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Have You Been Charged With a Federal Crime? Here Are Your Next Steps

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Federal and state crimes alike carry stiff penalties. Many people make the mistake of believing, however, that the federal and state court systems run the same. They don’t. If you’ve been accused of a federal crime, it’s helpful to know what’s coming next for you.

Keep reading to learn about what makes a crime a federal crime and what happens when you move through the federal court system.

What Constitutes a Federal Crime?

Those charged with a federal crime have broken a law of the country and not just a state law. This means the court system will try them at a higher level than the state level.

The federal crime will involve a crime that interrupts activities that are federally regulated. Mail tampering, tax evasion, and airplane hijacking all qualify, for example, because such activities disrupt federally regulated processes.

When a person violates federal law, they must go to federal court where they face a prosecution that functions under federal guidelines.

Jurisdiction plays a major role in separating federal and state crimes. The term “jurisdiction” refers to the legal power to make decisions. So when authorities are establishing jurisdiction, they’re basically determining who has the authority or legal power to make decisions in the case.

Jurisdiction depends on the location of the crime. For example, if a person vandalizes a local community park, the jurisdiction lies with the state. However, if they vandalize a monument at a national park, the jurisdiction lies with the federal government.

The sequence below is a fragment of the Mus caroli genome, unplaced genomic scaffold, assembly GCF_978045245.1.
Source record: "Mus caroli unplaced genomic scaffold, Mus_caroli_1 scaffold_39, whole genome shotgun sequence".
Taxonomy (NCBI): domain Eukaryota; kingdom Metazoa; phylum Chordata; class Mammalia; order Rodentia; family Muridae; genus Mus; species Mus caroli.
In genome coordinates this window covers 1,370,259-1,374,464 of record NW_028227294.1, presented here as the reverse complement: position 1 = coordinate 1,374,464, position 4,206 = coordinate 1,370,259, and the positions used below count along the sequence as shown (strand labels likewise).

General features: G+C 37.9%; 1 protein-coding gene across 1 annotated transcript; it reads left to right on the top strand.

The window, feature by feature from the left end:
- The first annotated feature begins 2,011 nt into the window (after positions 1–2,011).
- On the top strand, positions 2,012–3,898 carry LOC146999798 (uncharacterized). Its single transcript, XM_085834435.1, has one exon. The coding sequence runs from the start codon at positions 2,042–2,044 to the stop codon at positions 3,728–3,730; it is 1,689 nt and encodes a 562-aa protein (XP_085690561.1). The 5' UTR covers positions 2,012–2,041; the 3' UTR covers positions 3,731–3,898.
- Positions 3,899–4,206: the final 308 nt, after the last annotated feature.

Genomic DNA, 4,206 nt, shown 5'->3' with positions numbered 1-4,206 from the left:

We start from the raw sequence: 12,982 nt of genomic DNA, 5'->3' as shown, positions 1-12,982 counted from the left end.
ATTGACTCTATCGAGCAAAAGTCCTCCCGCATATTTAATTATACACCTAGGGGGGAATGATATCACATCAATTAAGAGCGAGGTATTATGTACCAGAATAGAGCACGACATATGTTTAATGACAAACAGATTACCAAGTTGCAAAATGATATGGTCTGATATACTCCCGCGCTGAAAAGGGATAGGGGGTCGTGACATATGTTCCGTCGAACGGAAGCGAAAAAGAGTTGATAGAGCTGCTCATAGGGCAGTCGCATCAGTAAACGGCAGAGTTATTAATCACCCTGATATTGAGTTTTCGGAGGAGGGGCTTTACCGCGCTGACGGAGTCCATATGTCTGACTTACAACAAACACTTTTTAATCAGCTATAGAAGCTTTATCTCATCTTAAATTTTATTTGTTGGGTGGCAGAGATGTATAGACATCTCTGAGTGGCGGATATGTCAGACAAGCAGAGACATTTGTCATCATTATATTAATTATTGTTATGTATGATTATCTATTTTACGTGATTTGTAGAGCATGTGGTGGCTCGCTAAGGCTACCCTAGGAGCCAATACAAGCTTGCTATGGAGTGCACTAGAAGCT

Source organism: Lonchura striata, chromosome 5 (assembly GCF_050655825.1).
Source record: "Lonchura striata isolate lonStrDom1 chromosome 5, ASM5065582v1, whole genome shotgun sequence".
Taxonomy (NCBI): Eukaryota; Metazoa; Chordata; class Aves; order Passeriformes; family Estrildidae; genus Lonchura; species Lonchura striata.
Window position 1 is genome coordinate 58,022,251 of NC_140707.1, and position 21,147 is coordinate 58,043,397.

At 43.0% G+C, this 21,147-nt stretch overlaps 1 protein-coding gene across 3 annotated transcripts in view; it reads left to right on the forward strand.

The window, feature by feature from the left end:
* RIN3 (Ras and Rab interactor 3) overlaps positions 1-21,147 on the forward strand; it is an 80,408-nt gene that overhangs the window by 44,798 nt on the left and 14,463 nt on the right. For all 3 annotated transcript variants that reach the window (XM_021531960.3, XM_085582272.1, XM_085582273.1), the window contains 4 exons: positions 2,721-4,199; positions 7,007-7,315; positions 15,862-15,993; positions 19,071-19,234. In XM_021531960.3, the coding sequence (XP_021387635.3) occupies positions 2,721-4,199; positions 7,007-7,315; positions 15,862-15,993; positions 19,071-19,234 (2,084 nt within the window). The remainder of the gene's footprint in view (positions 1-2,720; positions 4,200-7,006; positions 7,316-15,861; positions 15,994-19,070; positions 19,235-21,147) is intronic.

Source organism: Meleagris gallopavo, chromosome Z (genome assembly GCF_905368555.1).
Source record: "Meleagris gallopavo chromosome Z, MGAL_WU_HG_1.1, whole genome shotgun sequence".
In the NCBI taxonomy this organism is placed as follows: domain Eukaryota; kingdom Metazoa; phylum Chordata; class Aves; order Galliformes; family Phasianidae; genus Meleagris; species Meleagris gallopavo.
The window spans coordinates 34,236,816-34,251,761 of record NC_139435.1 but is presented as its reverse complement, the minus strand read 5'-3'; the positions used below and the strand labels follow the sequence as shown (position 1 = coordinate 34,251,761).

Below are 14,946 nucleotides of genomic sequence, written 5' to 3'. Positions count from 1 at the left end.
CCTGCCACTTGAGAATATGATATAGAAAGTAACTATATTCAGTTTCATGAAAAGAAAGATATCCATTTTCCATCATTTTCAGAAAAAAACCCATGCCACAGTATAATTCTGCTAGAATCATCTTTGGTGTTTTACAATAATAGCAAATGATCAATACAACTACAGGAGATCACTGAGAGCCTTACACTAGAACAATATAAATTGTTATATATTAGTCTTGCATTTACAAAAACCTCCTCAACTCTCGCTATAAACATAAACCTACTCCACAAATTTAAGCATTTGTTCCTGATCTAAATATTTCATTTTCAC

Though the federal agencies may work with local agencies for the investigation, the prosecution will take place in federal court.

Learn the Federal Crime Prosecution Process

The process of dealing with a federal crime compares with working with a state court with a few differences. So first and foremost, familiarize yourself with the process of federal court. You can do this best by finding an attorney with experience in the federal court system

Look for a good attorney who understands the federal criminal prosecution process and federal criminal penalties.

Wait While They Investigate

Federal agents including F.B.I agents will investigate the crime, often with local or state police. They will search for evidence of the crime but not file charges. If they suspect you of committing or participating in a federal crime, agents will contact you.

You have the same constitutional rights whether an authority accuses you of a federal crime or a state crime. You still have the right to say nothing. If you believe authorities suspect you of a crime, contact your attorney before you unknowingly give up your rights.

If the U.S. district attorney believes authorities have enough evidence, they will file criminal charges in a federal district court. This does not mean you will automatically go to trial. A grand jury still has to determine there is enough evidence to charge you formally.

The grand jury is a panel of sixteen to twenty-three U.S. citizens. If you haven’t already contacted your attorney, you should do so immediately when you receive notice that a grand jury is gathering. The federal court does not allow the defense attorney to enter the grand jury room, but your lawyer can still advise you outside of the proceedings.

Stay Silent and Cooperate

You will not know in advance if authorities are going to arrest you. So when this does happen, don’t be alarmed. Give the agents basic information such as your name and address. Cooperate by going with the authorities and allowing them to fingerprint you.